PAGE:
Electronic Supervision: From Decision-Making to Implementation. (Technology Update)
Crowe, Ann H., Corrections Today
Electronic supervision technologies are information-gathering tools that can enhance supervision of defendants and offenders in the community. Before implementing electronic supervision, it is important to understand that the potential of such technologies is best realized when used as a supplement to existing programs and that the chosen system must be congruent with the agency's values, vision and mission to achieve optimal success.
Electronic supervision can be flexible and used in many ways, for example, to enhance public and victim safety, hold offenders accountable, foster offender behavior changes, reduce jail or prison populations, and provide correctional services economically. A needs and resource assessment process should examine the entire system to determine how electronic supervision would be most beneficial. Electronic supervision strategies may be appropriate at several points within the criminal and juvenile justice systems and for different classes of offenders. The assessment also should review the available technologies to determine which form of electronic supervision might be most useful.
The legal status of those who may be supervised with electronic technologies must be distinguished to plan appropriate program goals, strategies and responses to violations. Prior to trial and adjudication, defendants are considered legally innocent and their rights are protected from the power of the state, although they may be confined to ensure their appearance for trial or to protect the public. Supervision with electronic technology may be substituted for pretrial confinement to achieve these same purposes. After adjudication, electronic supervision may be used for offender punishment, rehabilitation and public safety. Further, policies and procedures that protect offenders' due process rights must be in place before anyone can be deprived of his or her freedom. As with other types of technology used in criminal justice cases, the technology must be accurate and meet scientific standards acceptable to the courts. Should a revocation be based solely on the technological evidence, the methodology used must have a high degree of accuracy. Because of these issues, it is important that all parties set clear program goals. "The rules and expectations for the offender are usually clearly defined and confirmed by the offender as understood and agreed to, minimizing the potential for disputes during [supervision]," says Eric Hanselman of Tracking Systems Corp. in Harrisburg, Pa.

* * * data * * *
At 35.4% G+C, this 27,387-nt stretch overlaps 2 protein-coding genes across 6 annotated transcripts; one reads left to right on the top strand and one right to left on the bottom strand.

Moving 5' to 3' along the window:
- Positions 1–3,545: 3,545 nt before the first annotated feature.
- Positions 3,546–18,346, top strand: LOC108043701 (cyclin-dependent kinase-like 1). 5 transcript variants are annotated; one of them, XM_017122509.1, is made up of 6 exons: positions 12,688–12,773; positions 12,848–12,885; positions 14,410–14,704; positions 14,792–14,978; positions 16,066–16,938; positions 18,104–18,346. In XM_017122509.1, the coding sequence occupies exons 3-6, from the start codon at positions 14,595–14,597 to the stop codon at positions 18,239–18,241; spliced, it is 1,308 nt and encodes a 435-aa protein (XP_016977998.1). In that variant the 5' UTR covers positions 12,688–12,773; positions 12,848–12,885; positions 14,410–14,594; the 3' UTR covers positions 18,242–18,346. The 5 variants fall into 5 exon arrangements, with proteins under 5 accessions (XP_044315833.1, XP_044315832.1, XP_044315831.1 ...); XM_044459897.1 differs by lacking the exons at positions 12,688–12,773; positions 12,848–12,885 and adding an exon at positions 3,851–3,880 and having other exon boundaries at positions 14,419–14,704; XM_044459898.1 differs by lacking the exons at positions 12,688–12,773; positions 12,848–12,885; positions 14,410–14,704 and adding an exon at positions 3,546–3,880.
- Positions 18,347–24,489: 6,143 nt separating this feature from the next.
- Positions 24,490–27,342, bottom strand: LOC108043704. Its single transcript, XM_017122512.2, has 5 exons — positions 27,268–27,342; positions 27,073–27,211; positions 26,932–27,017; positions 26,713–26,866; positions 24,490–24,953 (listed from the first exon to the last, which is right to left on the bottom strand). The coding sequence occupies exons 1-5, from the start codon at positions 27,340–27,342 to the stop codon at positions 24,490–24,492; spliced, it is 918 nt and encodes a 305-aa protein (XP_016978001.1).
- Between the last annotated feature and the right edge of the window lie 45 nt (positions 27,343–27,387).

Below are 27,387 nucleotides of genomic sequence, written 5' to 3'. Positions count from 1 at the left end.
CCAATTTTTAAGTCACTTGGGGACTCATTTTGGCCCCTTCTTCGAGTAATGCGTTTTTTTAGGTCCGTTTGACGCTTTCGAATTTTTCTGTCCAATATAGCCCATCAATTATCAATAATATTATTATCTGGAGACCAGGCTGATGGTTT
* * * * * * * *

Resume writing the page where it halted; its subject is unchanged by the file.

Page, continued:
Several technologies are available to provide information that can help achieve a variety of offender supervision goals. Automated reporting systems may be most effective with low-risk, low-need offenders to simplify and streamline the supervision process while still holding offenders accountable. Automated reporting can be done using a telephone or computerized reporting system and is useful in that the offender's identity and location can be recorded at the time of the report. This and other less restrictive supervision techniques can be used as rewards for offenders who have been in consistent compliance throughout their supervision.
Identity verification devices can range from personal identification numbers to biometric verification that recognizes different parts of the human body to ensure the reporting person is the intended offender.
Remote alcohol detection devices operate in a similar fashion to a breathalyzer. Users are required to blow into the device, which is usually in the offender's home, to measure blood alcohol content. When prompted, users must blow into the device for a long enough period of time to ensure that deep lung air is expelled. The results are recorded by a computer to determine compliance with conditions of no alcohol.
Ignition interlock devices are linked to the electrical systems of automobiles and also operate in a similar fashion to a breathalyzer. …